Indoor photolysis of nitrous acid (HONO) generates hydroxyl radicals (OH), and since OH is fast reacting, it may be confined within the HONO-photolyzing indoor volume of light. This study investigated the HONO-photolysis-induced formation of indoor OH, the transformation of OH to hydroperoxy radicals (HO2), and resulting spatial distributions of those radicals and their oxidation products. To do so, a computational fluid dynamics (CFD) model framework was established to simulate HONO photolysis in a room and subsequent reactions associated with OH and HO2 under a typical range of indoor lighting and ventilation conditions. The results showed that OH and HO2 were essentially confined in the volume of HONO-photolyzing light, but oxidation products were relatively well distributed throughout the room. As the light volume increased, more total in-room OH was produced, thereby increasing oxidation product concentrations. Spatial distributions of OH and HO2 varied by the type of artificial light (e.g., fluorescent versus incandescent), due to differences in photon flux as a function of light source and the distance from the source. The HO2 generation rate and air change rate made notable impacts on product concentrations.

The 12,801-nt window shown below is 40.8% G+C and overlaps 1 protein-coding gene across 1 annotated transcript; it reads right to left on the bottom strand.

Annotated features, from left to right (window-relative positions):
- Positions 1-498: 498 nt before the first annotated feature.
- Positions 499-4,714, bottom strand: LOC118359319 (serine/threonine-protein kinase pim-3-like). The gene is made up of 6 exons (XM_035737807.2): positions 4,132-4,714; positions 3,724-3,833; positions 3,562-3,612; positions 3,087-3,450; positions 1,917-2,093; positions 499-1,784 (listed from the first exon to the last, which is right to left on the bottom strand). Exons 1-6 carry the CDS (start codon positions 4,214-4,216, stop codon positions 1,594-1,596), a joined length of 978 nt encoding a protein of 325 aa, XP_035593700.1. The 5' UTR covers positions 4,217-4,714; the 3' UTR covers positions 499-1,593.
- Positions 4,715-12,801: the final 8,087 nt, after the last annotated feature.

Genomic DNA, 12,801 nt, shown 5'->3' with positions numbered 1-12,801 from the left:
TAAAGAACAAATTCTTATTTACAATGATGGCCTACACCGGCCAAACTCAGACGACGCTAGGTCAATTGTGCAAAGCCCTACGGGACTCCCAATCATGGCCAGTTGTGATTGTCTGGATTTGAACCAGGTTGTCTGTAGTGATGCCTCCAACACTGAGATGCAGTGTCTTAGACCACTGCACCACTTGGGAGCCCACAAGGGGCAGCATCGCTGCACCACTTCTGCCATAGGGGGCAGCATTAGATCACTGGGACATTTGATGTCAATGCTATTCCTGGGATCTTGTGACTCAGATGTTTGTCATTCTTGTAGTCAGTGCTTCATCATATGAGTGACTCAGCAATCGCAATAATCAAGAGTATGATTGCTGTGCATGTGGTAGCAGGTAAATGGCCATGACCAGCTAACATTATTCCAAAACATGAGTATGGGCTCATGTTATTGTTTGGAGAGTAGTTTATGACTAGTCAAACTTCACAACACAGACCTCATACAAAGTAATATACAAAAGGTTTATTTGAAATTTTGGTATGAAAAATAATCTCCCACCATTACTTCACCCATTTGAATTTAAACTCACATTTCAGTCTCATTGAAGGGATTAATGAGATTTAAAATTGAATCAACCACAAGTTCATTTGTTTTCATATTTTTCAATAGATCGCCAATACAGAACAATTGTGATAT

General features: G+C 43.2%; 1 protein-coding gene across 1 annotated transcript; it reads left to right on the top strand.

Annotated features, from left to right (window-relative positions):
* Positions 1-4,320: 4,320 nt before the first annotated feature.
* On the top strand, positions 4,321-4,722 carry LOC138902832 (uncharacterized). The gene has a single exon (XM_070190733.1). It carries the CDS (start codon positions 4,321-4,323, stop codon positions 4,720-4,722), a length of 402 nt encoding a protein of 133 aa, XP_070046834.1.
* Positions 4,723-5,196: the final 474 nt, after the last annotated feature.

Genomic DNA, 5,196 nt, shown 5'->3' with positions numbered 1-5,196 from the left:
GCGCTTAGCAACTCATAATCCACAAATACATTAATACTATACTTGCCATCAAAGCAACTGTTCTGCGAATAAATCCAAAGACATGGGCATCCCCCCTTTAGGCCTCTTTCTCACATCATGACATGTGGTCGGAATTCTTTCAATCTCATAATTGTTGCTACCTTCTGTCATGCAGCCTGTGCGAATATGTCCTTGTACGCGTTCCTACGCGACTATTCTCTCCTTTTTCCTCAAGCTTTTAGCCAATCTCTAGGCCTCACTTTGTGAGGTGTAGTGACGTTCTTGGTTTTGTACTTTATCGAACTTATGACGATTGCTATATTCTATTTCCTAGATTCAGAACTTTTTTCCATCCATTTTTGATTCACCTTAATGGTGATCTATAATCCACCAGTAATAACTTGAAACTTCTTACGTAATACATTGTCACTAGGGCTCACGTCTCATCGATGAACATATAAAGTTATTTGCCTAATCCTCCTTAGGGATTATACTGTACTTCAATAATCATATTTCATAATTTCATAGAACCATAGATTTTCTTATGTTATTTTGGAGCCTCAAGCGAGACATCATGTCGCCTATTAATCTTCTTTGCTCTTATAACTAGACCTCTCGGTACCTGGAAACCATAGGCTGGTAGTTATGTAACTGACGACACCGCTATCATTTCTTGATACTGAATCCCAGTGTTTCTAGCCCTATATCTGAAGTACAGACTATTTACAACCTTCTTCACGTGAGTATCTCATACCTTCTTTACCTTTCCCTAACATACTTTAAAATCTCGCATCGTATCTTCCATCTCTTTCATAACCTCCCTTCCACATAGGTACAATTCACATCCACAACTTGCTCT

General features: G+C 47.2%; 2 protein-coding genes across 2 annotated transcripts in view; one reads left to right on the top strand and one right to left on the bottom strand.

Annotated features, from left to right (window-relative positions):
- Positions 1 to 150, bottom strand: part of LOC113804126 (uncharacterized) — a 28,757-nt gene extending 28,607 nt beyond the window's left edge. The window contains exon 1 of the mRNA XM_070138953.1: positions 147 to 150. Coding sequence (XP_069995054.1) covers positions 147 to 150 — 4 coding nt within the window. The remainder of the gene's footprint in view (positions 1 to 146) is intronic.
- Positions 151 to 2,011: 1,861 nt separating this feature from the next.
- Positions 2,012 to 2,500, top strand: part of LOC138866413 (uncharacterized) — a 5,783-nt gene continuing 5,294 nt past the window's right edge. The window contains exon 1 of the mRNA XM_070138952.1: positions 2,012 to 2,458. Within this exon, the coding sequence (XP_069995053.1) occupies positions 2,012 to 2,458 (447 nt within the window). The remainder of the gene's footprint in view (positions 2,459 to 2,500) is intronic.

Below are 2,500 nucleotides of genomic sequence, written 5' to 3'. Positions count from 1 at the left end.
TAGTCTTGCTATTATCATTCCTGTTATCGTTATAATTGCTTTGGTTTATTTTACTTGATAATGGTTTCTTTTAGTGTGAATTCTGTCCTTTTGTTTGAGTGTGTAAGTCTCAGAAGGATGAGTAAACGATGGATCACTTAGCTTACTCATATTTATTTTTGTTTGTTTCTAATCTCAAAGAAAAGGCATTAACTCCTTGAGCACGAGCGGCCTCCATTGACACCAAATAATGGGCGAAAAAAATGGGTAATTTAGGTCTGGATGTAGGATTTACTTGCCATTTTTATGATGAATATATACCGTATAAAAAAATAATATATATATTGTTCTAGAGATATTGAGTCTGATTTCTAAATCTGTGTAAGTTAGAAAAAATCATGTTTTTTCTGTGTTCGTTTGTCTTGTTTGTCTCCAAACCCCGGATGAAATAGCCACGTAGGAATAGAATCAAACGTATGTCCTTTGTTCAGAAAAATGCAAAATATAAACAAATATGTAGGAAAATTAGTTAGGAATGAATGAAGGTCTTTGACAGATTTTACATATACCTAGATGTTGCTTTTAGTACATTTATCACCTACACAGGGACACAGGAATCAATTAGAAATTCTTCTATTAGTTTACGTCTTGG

All Science Journal Classification (ASJC) codes
- Environmental Chemistry